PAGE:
Think of this economy as an elderly friend: Old age means coming death

I’m teaching macroeconomics to MBA students this summer and thinking about asking this question on the final:

“We set a record in July. The U.S. economy has now gone longer without experiencing a recession — 121 months — than in any other time in modern history. This means:

a) We’ve learned our lesson and have solved the problem of business cycles. There will never be another recession.


b) We’re overdue for another recession. People should expect one soon.”

It’s a trick question. There are no correct answers in macroeconomics. The real world is far too complex for any simple rule to predict the economic weather to come. But there are lots of wrong answers, and both of these options are just wrong.

Still, anyone who worries about the next recession — which should be all of us — needs to think about what past performance tells us about future performance. Does this unusually long period of good times mean we’re in for more good times, or does it mean we should prepare for the worst? 

For a hint, consider another story about extraordinary longevity: A close friend’s grandfather hopes to celebrate his 100th birthday in a few weeks. He has demonstrated a real talent for staying alive. Does this mean he’s going to keep doing what he’s been doing?

Sadly, no. The data are quite clear: sooner or later, everyone dies.


The data on business cycles are just as clear. Sooner or later, there is another recession. Nothing has happened in the past 10 years to change that. Economists haven’t suddenly discovered the Fountain of Economic Youth. A recession is sure to hit; we just don’t know when. If a student picked (a) on the multiple choice question, he or she would fail.  

I’d have a harder time grading those students who picked (b). Claiming that it’s been a long time since the last recession and so we’re “due” for the next one might mean the student doesn’t understand basic math, but it might also mean the student has a deep and sophisticated understanding of the economy.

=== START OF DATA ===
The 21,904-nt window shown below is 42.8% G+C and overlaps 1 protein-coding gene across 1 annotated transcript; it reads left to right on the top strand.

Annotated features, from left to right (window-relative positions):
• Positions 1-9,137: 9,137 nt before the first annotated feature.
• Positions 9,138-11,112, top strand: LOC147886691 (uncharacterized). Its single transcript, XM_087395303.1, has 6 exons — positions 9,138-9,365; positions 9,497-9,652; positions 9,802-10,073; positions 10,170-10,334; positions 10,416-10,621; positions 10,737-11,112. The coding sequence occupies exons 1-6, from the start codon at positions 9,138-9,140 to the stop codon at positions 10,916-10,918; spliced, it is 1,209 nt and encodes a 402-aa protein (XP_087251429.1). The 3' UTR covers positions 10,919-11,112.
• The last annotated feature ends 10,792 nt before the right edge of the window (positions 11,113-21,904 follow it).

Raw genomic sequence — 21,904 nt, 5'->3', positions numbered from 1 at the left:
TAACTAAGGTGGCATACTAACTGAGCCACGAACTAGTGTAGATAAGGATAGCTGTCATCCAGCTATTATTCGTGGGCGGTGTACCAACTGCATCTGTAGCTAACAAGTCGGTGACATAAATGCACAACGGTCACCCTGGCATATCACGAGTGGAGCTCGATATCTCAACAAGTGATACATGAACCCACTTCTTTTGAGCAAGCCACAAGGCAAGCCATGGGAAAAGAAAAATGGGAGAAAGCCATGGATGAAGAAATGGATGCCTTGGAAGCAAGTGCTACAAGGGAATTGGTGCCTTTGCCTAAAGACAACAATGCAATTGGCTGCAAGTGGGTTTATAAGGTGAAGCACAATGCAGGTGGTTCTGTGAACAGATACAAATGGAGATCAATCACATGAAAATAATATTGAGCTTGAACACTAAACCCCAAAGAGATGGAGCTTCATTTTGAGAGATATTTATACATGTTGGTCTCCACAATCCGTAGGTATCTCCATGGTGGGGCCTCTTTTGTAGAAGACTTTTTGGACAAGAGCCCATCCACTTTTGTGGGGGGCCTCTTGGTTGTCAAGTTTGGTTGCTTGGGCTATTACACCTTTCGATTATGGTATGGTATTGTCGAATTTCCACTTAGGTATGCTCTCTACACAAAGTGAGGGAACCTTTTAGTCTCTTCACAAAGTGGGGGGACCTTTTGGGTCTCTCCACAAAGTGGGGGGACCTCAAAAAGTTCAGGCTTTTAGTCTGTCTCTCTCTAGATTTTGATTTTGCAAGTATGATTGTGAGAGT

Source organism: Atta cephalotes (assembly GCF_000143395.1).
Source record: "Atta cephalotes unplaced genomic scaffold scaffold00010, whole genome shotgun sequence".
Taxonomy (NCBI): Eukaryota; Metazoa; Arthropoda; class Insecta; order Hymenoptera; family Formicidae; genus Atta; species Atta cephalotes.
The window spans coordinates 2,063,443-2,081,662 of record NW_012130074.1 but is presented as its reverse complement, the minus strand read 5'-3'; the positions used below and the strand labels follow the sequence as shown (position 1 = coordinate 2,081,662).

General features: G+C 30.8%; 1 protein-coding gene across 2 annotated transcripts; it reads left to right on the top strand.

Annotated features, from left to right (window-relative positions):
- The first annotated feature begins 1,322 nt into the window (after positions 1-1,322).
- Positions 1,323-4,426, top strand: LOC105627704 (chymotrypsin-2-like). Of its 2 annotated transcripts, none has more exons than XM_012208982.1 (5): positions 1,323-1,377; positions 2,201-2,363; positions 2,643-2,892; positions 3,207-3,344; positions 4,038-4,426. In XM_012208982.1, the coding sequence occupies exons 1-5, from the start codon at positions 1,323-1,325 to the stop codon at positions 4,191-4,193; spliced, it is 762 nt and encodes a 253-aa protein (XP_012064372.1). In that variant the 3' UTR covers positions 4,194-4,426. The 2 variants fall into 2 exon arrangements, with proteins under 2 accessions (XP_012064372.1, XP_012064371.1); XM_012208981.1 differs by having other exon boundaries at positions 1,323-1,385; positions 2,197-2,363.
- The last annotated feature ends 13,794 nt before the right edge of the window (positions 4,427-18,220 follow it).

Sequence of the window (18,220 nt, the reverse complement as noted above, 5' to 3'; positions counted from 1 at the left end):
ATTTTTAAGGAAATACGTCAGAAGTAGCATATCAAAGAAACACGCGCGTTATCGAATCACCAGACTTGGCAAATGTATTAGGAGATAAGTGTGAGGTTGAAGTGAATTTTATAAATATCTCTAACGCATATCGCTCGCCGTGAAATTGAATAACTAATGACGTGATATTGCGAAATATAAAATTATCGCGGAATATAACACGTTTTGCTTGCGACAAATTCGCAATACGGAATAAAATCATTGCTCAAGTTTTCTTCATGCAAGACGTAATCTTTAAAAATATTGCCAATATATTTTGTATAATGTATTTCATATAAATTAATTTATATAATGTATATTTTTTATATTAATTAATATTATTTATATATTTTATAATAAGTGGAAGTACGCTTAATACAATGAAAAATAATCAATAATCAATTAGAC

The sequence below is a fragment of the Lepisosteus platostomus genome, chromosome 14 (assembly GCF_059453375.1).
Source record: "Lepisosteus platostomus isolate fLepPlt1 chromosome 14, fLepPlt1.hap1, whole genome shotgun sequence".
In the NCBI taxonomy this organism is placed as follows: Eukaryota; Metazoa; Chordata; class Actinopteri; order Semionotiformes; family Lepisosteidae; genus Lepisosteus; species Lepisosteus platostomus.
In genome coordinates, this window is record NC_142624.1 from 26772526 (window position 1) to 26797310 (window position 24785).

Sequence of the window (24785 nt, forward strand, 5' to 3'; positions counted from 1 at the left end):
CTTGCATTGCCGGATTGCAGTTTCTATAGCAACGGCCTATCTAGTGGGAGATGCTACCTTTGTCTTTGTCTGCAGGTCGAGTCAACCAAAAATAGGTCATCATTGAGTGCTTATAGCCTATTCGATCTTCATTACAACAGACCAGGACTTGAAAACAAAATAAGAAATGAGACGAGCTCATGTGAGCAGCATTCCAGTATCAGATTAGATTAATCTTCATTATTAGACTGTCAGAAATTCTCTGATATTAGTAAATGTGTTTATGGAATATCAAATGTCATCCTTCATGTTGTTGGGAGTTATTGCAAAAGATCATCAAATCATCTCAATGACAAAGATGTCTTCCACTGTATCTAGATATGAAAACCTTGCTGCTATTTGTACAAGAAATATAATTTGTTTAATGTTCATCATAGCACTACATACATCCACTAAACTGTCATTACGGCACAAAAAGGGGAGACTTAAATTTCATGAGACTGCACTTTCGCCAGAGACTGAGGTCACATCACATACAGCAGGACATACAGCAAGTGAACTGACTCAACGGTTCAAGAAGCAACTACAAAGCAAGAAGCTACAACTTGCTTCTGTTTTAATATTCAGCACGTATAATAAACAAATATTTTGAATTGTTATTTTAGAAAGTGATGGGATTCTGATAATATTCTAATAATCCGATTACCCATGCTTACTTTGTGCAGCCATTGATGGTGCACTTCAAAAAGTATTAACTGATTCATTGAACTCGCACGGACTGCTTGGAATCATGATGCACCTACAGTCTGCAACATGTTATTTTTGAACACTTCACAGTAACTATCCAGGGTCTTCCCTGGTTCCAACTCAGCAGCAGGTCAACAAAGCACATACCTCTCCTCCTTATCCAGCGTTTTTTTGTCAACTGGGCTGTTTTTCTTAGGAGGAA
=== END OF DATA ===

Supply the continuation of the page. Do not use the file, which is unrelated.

Let’s deal with the innumeracy first. If a student blithely claimed that we’re overdue, he or she might be suffering from the fallacy that plagues any football player who has to call heads or tails at the pregame coin flip and thinks to himself, “OK, in the last three games the coin has landed heads. It’s due to land tails.” That’s just wrong. Tosses of fair coins are independent events. What happened on the last flip has no influence on the probability of heads turning up on this flip.

Almost four years ago, when we were in the sixth year of the current expansion, people were already worried about whether we were due for a contraction. To assuage their fears, then-Fed Chair Janet Yellen said, “I think it’s a myth that expansions die of old age. I do not think that they die of old age. So the fact that this has been quite a long expansion doesn’t lead me to believe (that) its days are numbered.”

The Fed chair can’t stand up and tell people to quit acting like football players, but that’s probably what she was thinking. Just as flipping heads doesn’t mean the next flip will land tails, the simple fact that things didn’t fall apart last quarter doesn’t mean they’re more likely to fall apart this quarter.


Yellen is smart enough to avoid the football player fallacy, but does she really believe that recoveries don’t die of old age?

If so, she needs to meet my 99-year-old friend. He certainly will die, and almost definitely of old age. As we age our bodies suffer countless small injuries, some of our own doing and some the fault of nature. These accumulate, making us vulnerable to whatever cause of death is mentioned in our obituary. The grim truth is that living a long life is bad for your health. 

This might be every bit as true for economies as it is for people. Good economic times permit us to get away with bad economic decisions. The most obvious example is debt. In 2009, at the end of the recession, government debt was 83 percent of gross domestic product. It is now an astonishing 105 percent of GDP. Common sense and sound economics tell us that government should pay down debt during good times, not borrow.  

But don’t blame irresponsible politicians; they’re just doing what the voters are doing. Private household non-housing debt — that is, from car loans, credit cards and student loans — is over 50 percent higher than it was before the start of the last recession. Mortgage debt is nearly back to the record levels of 2008.

To be clear, none of this means that the next recession is just around the corner. No one knows when it will happen. But the accumulation of debt, along with lots of bad stuff that’s happened — higher tariffs and all the rest — have left the economy more vulnerable to failure than it was a few years ago.   

We shouldn’t order our economic affairs entirely around the fear of the next recession. But we should understand that it will happen.

You should think about this economy the way we are thinking about our elderly friend. We’re all looking forward to the big party on his 100th birthday. But we’re keeping our dark suits cleaned and pressed.

Michael L. Davis is a clinical professor of economics at the Cox School of Business at Southern Methodist University in Dallas, where he specializes in the intersection of government and business.